This megablog compiles some of the highlights of blog responses to the readings on framing and standing for the week of February 29th. I thought Vic’s approach last week was awesome, so I’m going to emulate it here, right down to the inclusion of a cartoon…
What Benford & Snow May Think About Framing Occupy –gaboosh/Gabi
- The concept of the 99% attempts to act as a frame that encompasses a huge number of people, but because it’s vague the movement hasn’t seen as much attribution-related “rancorous conflict” Benford and Snow might have predicted.
- Occupy as a “prefigurative movement” that attempts to enact change not just through messages or framing, but also through the form of its existence. Suggests problems in achieving this may affect frame resonance.
- Credibility of frame elements doesn’t necessarily have to hold empirically or universally, but rather to a specific set of individuals. Mentions Mooney’s recent book, The Republican Brain as making a similar point.
Framing: a cliché? –pamamom/Pamela
- Drawing on Benford’s An Insider’s Critique of the Social Movement Framing Perspective, asks whether the concept of framing has become overused by scholars.
- Benford’s main argument: “the field is lacking a sociology of movement framing processes, but has an abundance of frame names.”
- Framing as a way to take into consideration the role of emotion in social movements; in stark contrast to the economic analysis of resource mobilization.
- Concludes in agreement with Benford: “Framing, however cliche, is an aspect of social movements that must continue to be analyzed, in the way that Bedford suggests: More analyzing how as opposed to naming the framings.”
Book Report: Shaping Abortion Discourse –huansun/Huan
- Shaping Abortion Discourse offers a comparative study of the framing of abortion discourse by both journalists and other actors in newspaper articles in the US and Germany across a three-decade timespan. The book is divided into two parts.
- In the first part, the authors articulate the concept of a discursive opportunity structure–a theoretical model that seeks to explain differences in framing strategies within a larger cultural or social context.
- They employ concepts of standing (whether or not actors have a voice in the public sphere) and framing (the relative influence/power of a voice) at the level of both article and utterance.
- In the second part, they evaluate discursive quality within the context of four models of democracy: Representative Liberal, Participatory Liberal, Discursive, and Constructionist/Feminist.
- While the first part is persuasive, Huan offers some criticism of the second part: For example, using only a single case study to generalize a country’s democratic model is problematic at best.
- Huan leaves us with the question of how today’s digital media, which has eroded the power of traditional media institutions, challenges their theoretical framework. Is the metaphor of a stadium for the public sphere—a metaphor they draw heavily on in describing different arenas of discourse—even useful today?
(Yes, I wrote a blog this week in addition to compiling the megablog. What can I say, I have a background in linguistics and am fascinated by frame analysis.)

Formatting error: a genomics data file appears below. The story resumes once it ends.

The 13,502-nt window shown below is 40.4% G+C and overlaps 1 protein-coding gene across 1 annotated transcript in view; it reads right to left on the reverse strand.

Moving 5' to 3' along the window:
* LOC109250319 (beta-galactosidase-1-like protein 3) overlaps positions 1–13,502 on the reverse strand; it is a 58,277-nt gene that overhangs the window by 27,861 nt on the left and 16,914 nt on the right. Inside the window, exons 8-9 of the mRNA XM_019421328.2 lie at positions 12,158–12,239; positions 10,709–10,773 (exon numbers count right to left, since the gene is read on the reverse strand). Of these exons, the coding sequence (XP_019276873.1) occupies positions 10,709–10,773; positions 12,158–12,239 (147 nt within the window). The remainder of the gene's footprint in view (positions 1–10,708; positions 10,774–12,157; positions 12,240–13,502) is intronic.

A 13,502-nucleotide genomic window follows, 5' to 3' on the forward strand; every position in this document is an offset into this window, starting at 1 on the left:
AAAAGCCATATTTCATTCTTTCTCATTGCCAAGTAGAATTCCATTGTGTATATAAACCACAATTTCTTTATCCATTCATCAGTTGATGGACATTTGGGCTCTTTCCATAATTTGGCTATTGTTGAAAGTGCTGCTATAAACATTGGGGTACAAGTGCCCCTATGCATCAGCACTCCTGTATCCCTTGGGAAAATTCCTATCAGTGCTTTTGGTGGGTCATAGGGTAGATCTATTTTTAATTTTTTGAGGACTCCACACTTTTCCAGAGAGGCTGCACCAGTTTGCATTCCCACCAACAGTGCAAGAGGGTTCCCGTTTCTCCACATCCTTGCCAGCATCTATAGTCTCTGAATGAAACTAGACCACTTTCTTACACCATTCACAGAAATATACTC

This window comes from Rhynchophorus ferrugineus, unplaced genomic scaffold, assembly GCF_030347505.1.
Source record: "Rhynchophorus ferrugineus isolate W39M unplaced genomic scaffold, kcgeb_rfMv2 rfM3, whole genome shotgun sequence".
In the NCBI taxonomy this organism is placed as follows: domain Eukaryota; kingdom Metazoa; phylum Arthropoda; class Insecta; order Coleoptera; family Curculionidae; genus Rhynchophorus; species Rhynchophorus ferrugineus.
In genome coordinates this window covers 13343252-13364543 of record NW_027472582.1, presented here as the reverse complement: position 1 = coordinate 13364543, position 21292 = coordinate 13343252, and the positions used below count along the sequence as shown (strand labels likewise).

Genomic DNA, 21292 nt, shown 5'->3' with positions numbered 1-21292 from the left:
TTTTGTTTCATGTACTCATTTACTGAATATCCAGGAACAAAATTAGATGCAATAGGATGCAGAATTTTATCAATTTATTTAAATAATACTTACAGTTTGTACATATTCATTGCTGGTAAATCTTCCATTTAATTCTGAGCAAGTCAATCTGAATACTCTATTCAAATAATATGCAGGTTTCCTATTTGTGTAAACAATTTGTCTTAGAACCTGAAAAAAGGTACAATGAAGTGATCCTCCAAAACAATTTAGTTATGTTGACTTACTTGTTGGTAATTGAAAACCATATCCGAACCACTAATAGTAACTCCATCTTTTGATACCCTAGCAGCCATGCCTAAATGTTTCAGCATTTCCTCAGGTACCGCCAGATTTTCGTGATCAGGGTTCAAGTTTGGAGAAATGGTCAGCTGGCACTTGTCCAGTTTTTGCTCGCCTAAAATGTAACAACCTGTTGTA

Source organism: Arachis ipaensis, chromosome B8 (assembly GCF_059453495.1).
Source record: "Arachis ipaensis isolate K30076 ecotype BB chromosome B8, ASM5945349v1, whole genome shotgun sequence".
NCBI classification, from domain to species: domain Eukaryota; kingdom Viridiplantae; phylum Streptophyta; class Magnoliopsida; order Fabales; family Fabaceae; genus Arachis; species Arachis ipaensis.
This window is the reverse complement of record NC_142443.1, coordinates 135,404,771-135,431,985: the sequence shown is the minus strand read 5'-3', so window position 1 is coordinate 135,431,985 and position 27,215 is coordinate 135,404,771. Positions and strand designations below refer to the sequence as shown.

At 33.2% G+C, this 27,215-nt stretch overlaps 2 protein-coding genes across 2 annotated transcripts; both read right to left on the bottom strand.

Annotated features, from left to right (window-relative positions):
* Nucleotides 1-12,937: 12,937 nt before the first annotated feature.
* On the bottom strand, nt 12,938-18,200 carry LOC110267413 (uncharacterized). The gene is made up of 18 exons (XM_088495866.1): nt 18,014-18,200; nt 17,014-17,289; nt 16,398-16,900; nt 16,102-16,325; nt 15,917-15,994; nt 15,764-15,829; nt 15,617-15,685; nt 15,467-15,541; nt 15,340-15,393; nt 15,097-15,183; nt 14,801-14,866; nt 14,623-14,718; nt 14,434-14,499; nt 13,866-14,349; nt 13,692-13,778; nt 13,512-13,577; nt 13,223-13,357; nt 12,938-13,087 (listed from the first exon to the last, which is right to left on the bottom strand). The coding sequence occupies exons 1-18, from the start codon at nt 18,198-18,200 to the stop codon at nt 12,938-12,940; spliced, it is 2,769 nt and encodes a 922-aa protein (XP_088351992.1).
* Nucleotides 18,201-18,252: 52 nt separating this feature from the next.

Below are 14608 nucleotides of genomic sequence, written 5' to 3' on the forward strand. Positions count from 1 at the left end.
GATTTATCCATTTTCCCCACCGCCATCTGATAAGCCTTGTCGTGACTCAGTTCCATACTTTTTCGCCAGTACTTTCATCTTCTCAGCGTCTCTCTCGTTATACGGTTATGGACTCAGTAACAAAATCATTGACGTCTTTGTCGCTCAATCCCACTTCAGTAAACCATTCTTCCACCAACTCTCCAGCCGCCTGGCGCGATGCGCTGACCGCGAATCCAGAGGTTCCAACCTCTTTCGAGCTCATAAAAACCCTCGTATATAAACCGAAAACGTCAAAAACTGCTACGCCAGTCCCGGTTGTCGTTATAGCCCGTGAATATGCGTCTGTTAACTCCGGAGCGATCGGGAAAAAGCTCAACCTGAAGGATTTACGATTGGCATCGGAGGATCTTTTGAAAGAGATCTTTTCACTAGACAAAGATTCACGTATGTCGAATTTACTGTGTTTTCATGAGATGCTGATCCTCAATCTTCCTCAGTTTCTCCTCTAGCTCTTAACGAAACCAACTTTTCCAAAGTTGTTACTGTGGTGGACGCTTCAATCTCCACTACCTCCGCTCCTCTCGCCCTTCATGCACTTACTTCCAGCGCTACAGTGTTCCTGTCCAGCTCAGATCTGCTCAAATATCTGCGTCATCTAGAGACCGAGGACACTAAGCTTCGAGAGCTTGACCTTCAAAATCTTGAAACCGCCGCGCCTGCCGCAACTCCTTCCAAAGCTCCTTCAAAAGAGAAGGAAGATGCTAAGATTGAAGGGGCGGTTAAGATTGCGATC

- Describes an 2010 article by George Lakoff on the relationship between framing, language, messaging, and cognition. In it he emphasizes the importance of considering bi-conceptuals—people who hold multiple, conflicting frames—when evaluating frames.
- Contends that a larger corporate frame underlies the FrameWorks Institute’s presentation, while a traditional hierarchy of expertise grounds Benford and Snow’s article.
- Draws on another article by Lakoff that directly responds to Frank Luntz on framing Republican vocabulary (one of our readings for this week); he contends that while Luntz frames the situation as one of panic and emergency, he is actually trying to activate specific, detrimental responses from progressives. This is a trap of frames within frames.
It Is All About Communication –khkern/Kelly
- The readings this week evoke Castell’s contention that politics is communication; at the base of it all is winning over people’s minds.
- Looks at the way the case of the Rutgers student who recently committed suicide after his roommate posted a video of him with another man online, has been used by the gay rights movement to draw attention to hate crimes and inspire action.
- As more information about the case emerges, the accuracy of some details is disputed—does this affect how it is or can be used in framing?
- Finally, “do movements with more resources frame their issues more effectively?”
Framing = Propaganda? –dpales/David
- The FrameWorks Institute’s approach represents no more than client recruitment in a nonprofit, “true believer” format.
- Highlights the continuity between how we use the concept of framing today and mechanisms of advertising and propaganda in the past, drawing specifically on cigarette advertising in the mid-twentieth century as a case study.
- Argues we should consider the role that the polemic nature of movements with “highly defined boundaries” plays in the choice and construction of discursive strategies.
Elitism vs Pluralism vs *** –numeroteca/Pablo
- Revisiting Sampedro’s article from last week, offers diagrams of the interactions of power, mass media, social movements, and communities within the frameworks of elitism and pluralism.
- Offers a third diagram to explore a new model for the contemporary world, in which social movements have become active media agents.